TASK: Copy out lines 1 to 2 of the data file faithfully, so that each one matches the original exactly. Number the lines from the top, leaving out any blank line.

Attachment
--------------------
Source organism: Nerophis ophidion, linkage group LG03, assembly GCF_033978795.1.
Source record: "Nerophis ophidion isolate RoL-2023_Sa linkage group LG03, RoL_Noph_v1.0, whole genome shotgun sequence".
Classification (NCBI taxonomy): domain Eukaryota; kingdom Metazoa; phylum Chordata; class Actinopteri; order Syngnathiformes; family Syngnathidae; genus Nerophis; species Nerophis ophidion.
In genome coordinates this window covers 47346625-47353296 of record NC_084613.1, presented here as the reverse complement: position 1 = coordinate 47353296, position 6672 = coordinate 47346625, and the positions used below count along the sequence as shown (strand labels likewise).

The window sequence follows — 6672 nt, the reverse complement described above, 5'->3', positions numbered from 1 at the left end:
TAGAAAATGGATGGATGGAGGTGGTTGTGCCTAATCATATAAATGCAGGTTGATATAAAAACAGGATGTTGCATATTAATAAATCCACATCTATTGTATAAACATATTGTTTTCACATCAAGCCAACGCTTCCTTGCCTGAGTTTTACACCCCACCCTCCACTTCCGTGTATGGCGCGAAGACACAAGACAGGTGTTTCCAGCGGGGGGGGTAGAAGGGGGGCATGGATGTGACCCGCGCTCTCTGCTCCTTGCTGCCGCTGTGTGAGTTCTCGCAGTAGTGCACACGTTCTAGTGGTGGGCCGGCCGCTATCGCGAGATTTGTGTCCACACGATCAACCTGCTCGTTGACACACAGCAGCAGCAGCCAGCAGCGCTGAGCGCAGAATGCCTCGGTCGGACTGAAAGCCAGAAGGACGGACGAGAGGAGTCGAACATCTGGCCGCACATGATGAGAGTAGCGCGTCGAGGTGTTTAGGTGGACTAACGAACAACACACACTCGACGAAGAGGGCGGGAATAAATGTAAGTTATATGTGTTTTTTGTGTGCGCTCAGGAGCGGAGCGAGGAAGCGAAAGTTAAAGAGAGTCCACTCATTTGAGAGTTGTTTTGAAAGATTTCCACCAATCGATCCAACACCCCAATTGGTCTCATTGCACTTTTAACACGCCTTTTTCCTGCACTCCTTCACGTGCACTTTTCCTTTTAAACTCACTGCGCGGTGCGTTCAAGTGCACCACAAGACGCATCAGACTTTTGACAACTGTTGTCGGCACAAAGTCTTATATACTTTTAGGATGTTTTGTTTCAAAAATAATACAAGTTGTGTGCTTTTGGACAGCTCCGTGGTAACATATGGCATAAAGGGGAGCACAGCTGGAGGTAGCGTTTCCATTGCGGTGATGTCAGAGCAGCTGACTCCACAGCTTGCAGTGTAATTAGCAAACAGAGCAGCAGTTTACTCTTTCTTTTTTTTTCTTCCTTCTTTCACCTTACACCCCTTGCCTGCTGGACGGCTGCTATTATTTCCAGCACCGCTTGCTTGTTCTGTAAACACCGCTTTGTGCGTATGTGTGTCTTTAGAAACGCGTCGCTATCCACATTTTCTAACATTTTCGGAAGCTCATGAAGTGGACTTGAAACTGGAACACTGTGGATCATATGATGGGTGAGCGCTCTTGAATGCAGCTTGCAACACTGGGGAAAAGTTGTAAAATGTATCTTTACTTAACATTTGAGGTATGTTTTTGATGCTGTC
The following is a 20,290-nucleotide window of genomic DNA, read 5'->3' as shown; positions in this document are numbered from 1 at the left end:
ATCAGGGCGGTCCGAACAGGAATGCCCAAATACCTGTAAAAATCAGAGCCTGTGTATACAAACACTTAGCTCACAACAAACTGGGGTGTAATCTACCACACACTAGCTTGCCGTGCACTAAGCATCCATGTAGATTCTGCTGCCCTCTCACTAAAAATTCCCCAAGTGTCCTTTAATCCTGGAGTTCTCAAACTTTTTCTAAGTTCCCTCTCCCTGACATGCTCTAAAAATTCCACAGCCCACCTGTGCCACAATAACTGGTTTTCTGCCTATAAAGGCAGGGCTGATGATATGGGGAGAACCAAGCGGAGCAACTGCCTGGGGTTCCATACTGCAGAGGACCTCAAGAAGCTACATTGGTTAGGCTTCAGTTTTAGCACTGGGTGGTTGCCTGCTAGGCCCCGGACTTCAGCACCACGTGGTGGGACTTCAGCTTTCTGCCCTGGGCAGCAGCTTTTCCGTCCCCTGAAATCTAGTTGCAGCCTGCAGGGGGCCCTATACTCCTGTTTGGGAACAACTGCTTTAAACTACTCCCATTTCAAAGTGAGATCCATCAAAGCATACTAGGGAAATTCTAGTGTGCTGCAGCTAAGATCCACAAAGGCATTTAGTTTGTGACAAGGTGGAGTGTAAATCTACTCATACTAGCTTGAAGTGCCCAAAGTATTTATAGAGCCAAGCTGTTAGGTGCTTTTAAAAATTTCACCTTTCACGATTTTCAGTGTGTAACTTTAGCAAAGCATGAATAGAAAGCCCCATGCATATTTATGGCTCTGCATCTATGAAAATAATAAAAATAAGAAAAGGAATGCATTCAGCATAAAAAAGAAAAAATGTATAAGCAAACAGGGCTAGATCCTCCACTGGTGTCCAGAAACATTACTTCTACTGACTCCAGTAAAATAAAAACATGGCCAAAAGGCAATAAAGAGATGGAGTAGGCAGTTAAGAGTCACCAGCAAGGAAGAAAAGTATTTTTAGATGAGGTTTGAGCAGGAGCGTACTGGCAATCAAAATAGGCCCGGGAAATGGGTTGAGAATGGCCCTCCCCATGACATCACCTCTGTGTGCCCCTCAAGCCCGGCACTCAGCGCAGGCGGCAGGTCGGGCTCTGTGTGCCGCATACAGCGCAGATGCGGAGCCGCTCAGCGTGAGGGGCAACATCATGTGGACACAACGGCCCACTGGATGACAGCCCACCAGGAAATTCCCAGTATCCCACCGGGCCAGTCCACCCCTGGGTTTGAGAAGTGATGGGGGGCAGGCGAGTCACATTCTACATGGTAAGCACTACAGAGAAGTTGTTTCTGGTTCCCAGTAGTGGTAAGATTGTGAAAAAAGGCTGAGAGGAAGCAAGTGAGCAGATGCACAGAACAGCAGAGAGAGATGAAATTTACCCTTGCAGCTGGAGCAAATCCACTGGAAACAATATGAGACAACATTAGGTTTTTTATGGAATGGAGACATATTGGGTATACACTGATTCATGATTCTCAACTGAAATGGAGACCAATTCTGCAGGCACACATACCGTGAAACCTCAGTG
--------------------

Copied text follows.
Source organism: Nerophis ophidion, linkage group LG03, assembly GCF_033978795.1.
Source record: "Nerophis ophidion isolate RoL-2023_Sa linkage group LG03, RoL_Noph_v1.0, whole genome shotgun sequence".